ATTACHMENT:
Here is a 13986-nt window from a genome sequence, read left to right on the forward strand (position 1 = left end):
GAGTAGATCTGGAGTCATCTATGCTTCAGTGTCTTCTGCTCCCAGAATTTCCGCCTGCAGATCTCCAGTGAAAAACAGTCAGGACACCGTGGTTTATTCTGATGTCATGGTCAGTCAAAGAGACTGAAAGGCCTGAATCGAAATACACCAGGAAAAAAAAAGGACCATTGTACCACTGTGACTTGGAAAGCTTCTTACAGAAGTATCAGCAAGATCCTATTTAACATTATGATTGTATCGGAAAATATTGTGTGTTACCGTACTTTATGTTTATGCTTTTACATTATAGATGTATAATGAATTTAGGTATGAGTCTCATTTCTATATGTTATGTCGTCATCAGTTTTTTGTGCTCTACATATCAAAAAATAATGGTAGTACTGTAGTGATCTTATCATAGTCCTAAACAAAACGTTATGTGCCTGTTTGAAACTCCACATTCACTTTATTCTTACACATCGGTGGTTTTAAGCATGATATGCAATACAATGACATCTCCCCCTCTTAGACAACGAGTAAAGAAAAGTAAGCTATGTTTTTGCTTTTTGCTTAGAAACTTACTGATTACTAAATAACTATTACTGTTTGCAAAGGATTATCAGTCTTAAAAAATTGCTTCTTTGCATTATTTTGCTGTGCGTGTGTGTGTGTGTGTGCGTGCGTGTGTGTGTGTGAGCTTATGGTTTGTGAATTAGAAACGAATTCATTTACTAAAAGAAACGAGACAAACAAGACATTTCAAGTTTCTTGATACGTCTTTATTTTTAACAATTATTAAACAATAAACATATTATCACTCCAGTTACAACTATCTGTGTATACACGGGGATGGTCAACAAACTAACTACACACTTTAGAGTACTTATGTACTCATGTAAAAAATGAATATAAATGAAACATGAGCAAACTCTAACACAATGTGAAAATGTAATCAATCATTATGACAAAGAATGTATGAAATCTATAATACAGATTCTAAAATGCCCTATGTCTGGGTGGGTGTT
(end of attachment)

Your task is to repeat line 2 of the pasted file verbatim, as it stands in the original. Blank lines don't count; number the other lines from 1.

GAGTAGATCTGGAGTCATCTATGCTTCAGTGTCTTCTGCTCCCAGAATTTCCGCCTGCAGATCTCCAGTGAAAAACAGTCAGGACACCGTGGTTTATTCTGATGTCATGGTCAGTCAAAGAGACTGAAAGGCCTGAATCGAAATACACCAGGAAAAAAAAAGGACCATTGTACCACTGTGACTTGGAAAGCTTCTTACAGAAGTATCAGCAAGATCCTATTTAACATTATGATTGTATCGGAAAATATTGTGTGTTACCGTACTTTATGTTTATGCTTTTACATTATAGATGTATAATGAATTTAGGTATGAGTCTCATTTCTATATGTTATGTCGTCATCAGTTTTTTGTGCTCTACATATCAAAAAATAATGGTAGTACTGTAGTGATCTTATCATAGTCCTAAACAAAACGTTATGTGCCTGTTTGAAACTCCACATTCACTTTATTCTTACACATCGGTGGTTTTAAGCATGATATGCAATACAATGACATCTCCCCCTCTTAGACAACGAGTAAAGAAAAGTAAGCTATGTTTTTGCTTTTTGCTTAGAAACTTACTGATTACTAAATAACTATTACTGTTTGCAAAGGATTATCAGTCTTAAAAAATTGCTTCTTTGCATTATTTTGCTGTGCGTGTGTGTGTGTGTGTGCGTGCGTGTGTGTGTGTGAGCTTATGGTTTGTGAATTAGAAACGAATTCATTTACTAAAAGAAACGAGACAAACAAGACATTTCAAGTTTCTTGATACGTCTTTATTTTTAACAATTATTAAACAATAAACATATTATCACTCCAGTTACAACTATCTGTGTATACACGGGGATGGTCAACAAACTAACTACACACTTTAGAGTACTTATGTACTCATGTAAAAAATGAATATAAATGAAACATGAGCAAACTCTAACACAATGTGAAAATGTAATCAATCATTATGACAAAGAATGTATGAAATCTATAATACAGATTCTAAAATGCCCTATGTCTGGGTGGGTGTT